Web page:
Video Game High School: Welcome to Me

There's a scene in Sixteen Candles where Anthony Michael Hall talks Molly Ringwald out of her panties so he can use them to win floppy disks in a bet. Now, I 'm perfectly aware that if you're under 30, less than a quarter of that sentence made even the slightest sense, but hold on, I'm getting there.

The reason I bring up John Hughes films is that there was this absolutely wonderful set of films in the '80s (And yes, there were a few in the '90s, too) that painted high school like it was feudal Europe and just made everything so damned important and epic. Hint: It wasn't, but the idea endures.

Freddie Wong and Matthew Arnold's Video Game High School takes the geeks and makes them gods...which they were always going to be because smart beats football 99 percent of the time. Here the process is just accelerated. The Web series just released its second episode and we'll be bringing you full coverage as we did during Mortal Kombat:Legacy.

See a pattern?

Video Game High School: Welcome to Me

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The series follows a poor kid named Brian D who is an average gamer in a world where video game news is important enough to interrupt a report on a missing president. He's beaten up, he makes do with crappy equipment and he keeps on trying.

Meanwhile, the big man on campus at Video Game High School -- he's called the Law -- drops in on a morning show to chat up models and randomly drop himself into amateur servers to show the TV audience how a real professional does it. The server he chooses is Brian's.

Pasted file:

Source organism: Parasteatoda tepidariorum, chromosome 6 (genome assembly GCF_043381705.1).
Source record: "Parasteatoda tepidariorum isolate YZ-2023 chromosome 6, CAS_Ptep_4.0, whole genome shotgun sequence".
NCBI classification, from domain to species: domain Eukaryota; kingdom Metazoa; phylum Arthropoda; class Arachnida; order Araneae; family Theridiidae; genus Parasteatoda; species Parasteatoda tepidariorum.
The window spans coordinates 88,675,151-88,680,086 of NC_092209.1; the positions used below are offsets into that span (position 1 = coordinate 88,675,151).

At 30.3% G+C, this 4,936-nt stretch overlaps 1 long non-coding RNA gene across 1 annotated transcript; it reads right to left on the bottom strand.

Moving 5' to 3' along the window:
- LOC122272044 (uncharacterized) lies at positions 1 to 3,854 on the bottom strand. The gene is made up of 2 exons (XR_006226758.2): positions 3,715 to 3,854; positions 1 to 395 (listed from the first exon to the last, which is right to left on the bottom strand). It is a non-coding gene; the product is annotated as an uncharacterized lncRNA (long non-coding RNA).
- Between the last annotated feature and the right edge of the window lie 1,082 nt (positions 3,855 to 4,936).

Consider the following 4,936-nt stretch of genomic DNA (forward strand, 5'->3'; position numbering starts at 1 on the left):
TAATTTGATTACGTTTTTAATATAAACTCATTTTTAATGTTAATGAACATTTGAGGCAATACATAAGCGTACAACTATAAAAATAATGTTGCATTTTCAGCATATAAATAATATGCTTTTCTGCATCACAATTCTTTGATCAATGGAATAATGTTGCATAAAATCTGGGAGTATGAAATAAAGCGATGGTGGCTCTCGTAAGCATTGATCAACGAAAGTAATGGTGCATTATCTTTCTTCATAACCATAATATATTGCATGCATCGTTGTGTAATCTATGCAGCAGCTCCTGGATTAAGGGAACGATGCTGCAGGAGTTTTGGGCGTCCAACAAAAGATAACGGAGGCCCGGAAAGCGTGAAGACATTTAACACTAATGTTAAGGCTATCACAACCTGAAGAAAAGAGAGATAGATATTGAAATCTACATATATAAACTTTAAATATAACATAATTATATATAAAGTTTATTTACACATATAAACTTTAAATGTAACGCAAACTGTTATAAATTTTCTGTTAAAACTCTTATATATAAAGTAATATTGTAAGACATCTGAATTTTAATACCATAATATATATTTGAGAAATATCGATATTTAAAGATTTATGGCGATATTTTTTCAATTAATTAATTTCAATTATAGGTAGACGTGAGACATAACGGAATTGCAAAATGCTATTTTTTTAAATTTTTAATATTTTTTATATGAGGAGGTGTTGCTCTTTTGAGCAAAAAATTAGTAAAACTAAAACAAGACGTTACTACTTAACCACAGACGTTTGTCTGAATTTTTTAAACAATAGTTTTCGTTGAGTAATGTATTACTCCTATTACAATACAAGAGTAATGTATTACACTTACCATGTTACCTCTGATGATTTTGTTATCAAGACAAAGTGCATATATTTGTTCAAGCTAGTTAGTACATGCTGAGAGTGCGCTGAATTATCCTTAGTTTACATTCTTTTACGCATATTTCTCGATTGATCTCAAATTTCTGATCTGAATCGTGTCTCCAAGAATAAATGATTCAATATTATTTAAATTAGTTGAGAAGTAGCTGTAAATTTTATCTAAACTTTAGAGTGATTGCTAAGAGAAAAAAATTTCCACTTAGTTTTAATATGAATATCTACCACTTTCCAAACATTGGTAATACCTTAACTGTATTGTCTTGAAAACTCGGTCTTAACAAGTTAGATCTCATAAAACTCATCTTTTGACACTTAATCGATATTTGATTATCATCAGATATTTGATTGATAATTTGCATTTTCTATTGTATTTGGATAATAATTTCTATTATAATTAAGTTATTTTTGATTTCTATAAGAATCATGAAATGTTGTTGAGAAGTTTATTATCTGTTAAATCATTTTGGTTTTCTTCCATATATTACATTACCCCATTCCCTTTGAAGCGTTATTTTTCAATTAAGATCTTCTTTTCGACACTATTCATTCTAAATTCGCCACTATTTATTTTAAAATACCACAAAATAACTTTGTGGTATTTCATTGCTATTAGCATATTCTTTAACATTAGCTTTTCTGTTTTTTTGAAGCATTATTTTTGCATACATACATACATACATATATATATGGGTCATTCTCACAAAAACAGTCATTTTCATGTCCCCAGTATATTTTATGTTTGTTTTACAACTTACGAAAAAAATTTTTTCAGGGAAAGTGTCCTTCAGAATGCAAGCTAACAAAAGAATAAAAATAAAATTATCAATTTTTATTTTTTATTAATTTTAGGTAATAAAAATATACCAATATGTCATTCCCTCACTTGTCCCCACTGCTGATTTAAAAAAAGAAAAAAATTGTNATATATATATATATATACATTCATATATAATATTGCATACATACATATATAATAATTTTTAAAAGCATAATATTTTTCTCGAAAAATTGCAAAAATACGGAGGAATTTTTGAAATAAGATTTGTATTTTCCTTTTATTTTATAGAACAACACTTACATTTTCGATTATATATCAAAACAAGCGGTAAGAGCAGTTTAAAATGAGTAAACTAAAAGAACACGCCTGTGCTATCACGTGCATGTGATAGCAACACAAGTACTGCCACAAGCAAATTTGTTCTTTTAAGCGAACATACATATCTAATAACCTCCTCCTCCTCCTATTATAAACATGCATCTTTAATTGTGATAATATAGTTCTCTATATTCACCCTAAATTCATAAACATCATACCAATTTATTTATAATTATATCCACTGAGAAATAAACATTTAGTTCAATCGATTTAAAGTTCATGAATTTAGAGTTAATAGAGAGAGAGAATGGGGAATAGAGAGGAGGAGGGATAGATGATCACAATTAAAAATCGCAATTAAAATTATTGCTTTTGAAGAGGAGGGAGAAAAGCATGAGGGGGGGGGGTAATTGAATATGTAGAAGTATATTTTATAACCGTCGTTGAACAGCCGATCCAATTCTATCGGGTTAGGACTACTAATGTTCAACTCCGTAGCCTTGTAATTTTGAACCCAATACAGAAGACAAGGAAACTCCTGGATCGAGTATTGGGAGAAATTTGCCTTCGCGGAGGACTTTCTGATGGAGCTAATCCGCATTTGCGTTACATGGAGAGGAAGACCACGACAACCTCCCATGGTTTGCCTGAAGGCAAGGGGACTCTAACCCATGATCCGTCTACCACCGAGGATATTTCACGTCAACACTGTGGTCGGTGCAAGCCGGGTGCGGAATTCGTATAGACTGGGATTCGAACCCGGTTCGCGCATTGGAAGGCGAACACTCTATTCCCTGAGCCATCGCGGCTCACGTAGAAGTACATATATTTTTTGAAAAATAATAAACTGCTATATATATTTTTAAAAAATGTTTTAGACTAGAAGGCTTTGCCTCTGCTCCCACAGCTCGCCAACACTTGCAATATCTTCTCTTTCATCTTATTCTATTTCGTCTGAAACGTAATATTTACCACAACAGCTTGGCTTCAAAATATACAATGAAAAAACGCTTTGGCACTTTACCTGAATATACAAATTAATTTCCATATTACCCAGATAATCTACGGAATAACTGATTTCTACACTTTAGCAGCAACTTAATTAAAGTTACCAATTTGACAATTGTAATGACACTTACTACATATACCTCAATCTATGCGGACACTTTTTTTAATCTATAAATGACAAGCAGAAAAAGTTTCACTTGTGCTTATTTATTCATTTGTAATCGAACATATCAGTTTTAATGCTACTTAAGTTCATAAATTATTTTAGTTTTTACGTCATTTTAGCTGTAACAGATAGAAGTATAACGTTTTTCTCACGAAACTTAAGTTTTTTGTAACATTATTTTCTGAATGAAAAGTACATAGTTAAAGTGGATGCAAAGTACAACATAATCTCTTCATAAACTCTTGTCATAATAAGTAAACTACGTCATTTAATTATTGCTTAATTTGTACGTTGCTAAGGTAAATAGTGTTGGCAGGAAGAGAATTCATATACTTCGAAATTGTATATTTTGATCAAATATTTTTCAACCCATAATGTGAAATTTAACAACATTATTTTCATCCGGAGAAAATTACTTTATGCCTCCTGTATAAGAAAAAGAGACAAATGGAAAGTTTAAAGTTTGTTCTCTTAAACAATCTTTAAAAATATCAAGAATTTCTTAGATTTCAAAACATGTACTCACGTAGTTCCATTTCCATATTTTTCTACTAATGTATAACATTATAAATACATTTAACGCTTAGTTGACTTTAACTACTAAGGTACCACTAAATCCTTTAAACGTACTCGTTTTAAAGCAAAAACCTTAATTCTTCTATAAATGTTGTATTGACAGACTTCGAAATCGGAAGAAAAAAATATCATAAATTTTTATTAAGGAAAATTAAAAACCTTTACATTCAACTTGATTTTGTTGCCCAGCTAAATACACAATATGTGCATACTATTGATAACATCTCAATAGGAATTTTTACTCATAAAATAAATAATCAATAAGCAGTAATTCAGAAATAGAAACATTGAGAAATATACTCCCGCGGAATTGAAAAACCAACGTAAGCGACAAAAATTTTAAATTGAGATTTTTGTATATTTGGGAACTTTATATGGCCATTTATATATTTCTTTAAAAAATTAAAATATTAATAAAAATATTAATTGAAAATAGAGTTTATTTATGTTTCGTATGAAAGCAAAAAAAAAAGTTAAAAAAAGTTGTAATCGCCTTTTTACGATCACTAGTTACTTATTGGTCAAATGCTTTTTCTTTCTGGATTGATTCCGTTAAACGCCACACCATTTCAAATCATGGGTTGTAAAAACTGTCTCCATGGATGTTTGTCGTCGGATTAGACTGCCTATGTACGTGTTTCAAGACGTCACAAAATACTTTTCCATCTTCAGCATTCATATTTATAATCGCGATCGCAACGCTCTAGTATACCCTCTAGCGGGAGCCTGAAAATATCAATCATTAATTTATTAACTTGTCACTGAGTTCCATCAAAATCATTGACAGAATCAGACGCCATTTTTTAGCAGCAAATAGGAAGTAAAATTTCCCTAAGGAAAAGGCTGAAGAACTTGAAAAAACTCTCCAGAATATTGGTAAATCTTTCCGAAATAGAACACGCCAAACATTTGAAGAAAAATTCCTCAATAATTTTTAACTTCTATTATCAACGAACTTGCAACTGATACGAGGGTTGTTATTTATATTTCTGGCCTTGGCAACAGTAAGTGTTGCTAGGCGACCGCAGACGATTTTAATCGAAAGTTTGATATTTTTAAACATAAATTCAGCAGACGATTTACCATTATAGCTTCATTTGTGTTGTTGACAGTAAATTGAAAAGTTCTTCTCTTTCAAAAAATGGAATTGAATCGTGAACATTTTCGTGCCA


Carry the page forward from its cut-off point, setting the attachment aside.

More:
Games in VGHS are portrayed in dual realities. On one hand there is no doubt that these are in the end just kids sitting in front of their computers, and the real world is always relevant. On the other, playing the game puts you front and center as the star in a war shooter, fighting game, what have you.

Brian and his team in a first-person shooter are doing well until Brian is called away from the keyboard to let out the cat. Law makes his appearance just then and obliterates all of Brian's teammates. Seeing that Brian is incapacitated, Law sets up a trick shot involving a grenade, only for Brian to return just in time to humiliate Law on national television. The resulting media frenzy nets Brian an invitation to Video Game High School.

Here's where the John Hughes comes in. Brian is completely outclassed, accosted by bullies, snubbed by his popular girl crush Jenny Matrix and immediately saddled with two geeky sidekicks.

Nonetheless, he manages to hold his own, and even turns a malfunctioning keyboard into an ingenious weapon during a grudge match with his roommate's bully. Beating him leads to expulsion for the loser, and the Law threatens Brian with destruction after offering false advice in a taunt game of Neanderthal psychological warfare.

The production of the series is incredibly slick, and the acting is easily on the level of anything you'll see on network television. Brian Ferenzi's Law alone is worth the watch, as he owns every scene he's in.

In the end you've got what would happen if John Hughes had just watched Scott Pilgrim and was then asked to adapt Ender's Game. It's awkward, beautiful and brilliant, and it proves what we've always known. If geeks ever become the popular kids, they'll attack the weak same as anyone else. This time it's the motherboard jungle. Can't wait for next week! Here's Episodes 1 and 2 until then.

Video Game High School runs every Thurday on RocketJump.com.


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